Man, 25, indicted in city drug case
Murder charges dropped in 1999, 2005
By Matthew Dolan
Originally published May 17, 2006
Federal prosecutors announced yesterday the arrest of an often-charged but rarely convicted Baltimore man, saying his capture marked a turning point for the troubled Oswego Mall townhouses.
A federal grand jury indicted Craig E. Winkey, 25, on charges of conspiracy to distribute crack cocaine in and around the Northwest Baltimore neighborhood of Park Heights.
The Oswego Mall public housing complex drew attention last year when a 13-year-old covered his face with a black bandanna, borrowed a gun and shot to death a 23-year-old man in the neighborhood.
The city's youngest murder suspect at the time, he was sentenced in December to stay in juvenile detention until he turns 21.
Beleaguered residents called the fatal shooting endemic of widespread problems of drugs and violence in the neighborhood.
Authorities said yesterday that Winkey was arrested about 11:30 p.m. Monday. He appeared in federal court yesterday and was ordered held in federal custody. His detention hearing is scheduled for today. Winkey, who has been convicted of drug possession in state court, has not yet been assigned an attorney in this case.
Impeded by difficulties with witnesses, state prosecutors in Baltimore dropped a first-degree murder case against Winkey in 1999. In 2001, prosecutors said they were forced to drop attempted first-degree murder charges against him.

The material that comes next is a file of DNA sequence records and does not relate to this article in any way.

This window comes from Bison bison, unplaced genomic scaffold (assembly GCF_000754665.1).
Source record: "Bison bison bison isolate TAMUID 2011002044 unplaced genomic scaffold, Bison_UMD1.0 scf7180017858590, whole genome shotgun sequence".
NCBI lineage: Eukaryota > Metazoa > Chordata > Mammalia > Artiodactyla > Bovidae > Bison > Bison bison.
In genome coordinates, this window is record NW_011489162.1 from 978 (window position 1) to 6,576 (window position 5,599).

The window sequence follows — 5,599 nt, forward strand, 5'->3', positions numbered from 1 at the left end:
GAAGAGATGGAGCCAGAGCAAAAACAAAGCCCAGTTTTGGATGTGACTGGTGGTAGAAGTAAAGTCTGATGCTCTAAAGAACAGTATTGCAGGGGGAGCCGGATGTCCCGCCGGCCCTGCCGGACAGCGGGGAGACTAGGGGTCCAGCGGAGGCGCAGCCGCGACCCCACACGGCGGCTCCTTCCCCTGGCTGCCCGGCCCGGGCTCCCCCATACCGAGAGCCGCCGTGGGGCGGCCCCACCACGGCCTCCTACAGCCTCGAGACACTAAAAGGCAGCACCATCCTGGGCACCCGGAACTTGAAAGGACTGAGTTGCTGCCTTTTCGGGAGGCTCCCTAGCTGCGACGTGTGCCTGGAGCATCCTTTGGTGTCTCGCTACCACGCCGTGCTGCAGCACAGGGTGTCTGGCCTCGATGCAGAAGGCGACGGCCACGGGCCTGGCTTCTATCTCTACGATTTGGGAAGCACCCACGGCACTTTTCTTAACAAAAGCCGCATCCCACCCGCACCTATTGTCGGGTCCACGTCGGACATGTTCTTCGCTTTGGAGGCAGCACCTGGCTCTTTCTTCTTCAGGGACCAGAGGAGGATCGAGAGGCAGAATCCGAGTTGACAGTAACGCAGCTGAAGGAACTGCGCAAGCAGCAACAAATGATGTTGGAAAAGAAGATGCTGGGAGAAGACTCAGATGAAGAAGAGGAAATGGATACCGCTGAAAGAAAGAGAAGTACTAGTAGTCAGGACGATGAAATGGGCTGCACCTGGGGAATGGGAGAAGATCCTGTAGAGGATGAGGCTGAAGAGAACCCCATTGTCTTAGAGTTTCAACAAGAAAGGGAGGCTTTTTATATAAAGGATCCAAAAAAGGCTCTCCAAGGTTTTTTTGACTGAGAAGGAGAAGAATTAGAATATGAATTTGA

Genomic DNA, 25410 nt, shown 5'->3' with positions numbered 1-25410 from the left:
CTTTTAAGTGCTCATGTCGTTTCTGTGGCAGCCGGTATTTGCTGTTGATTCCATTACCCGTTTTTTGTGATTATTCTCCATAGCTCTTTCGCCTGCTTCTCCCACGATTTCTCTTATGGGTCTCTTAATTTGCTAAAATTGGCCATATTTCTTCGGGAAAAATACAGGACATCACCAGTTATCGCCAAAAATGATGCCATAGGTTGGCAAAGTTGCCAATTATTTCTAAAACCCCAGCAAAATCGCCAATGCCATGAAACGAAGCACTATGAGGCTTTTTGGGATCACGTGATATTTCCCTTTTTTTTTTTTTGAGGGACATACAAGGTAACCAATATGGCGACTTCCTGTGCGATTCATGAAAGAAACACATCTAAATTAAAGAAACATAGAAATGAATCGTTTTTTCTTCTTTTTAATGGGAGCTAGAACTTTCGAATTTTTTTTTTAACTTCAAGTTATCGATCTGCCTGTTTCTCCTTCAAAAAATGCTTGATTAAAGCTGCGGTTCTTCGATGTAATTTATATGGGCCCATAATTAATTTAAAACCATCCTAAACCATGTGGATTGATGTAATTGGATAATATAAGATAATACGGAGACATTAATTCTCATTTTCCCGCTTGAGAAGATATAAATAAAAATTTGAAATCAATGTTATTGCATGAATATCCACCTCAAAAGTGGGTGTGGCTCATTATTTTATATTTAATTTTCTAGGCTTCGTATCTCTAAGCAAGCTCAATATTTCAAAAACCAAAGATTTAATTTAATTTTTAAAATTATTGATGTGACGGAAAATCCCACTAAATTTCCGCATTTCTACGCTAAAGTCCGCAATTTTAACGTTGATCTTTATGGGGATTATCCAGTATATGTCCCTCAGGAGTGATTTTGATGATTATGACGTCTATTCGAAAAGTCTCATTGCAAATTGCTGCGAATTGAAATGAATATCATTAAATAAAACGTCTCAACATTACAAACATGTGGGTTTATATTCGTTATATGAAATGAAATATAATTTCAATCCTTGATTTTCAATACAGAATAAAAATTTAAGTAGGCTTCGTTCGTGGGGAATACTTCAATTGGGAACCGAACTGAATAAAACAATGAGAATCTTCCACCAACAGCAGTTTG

Last year, state prosecutors again withdrew murder charges against Winkey.
"It speaks to the continuing problem of witness intimidation in Baltimore," said Margaret T. Burns, a spokeswoman for the city state's attorney's office.
The three-count federal indictment accuses Winkey and three others of conspiracy to distribute crack cocaine this spring. Others indicted were Corey Slater, 25, Andre Everett, 24, and Ty Hopkins, 20, all of the Oswego Mall area of Baltimore. Authorities are still searching for Everett.
If convicted, they could receive a maximum penalty of 30 years in prison.
Winkey's arrest was a part of a more comprehensive plan to address some of the neighborhood ills, officials said. The Baltimore Police Department plans on distributing fliers in the neighborhood today to let people know about Winkey's arrest.
Last year, the U.S. Department of Housing and Urban Development awarded a two-year, $600,000 grant to the city to combat problems in one of its public housing communities. Troy Williams, a community specialist with the Maryland U.S. attorney's office, said Oswego was selected, and $400,000 of those funds were to be used to increase policing efforts by state and federal agents.
The remaining $200,000, Williams said, will be spent on community enrichment efforts, including a computer skills center for adults and children, a community garden and a steel drum band.
"The shooting by a 13-year-old only added fuel to the fire in the neighborhood," Williams said yesterday. "But we're hoping that this comprehensive approach will mean that we don't have to worry about another Winkey after he's gone."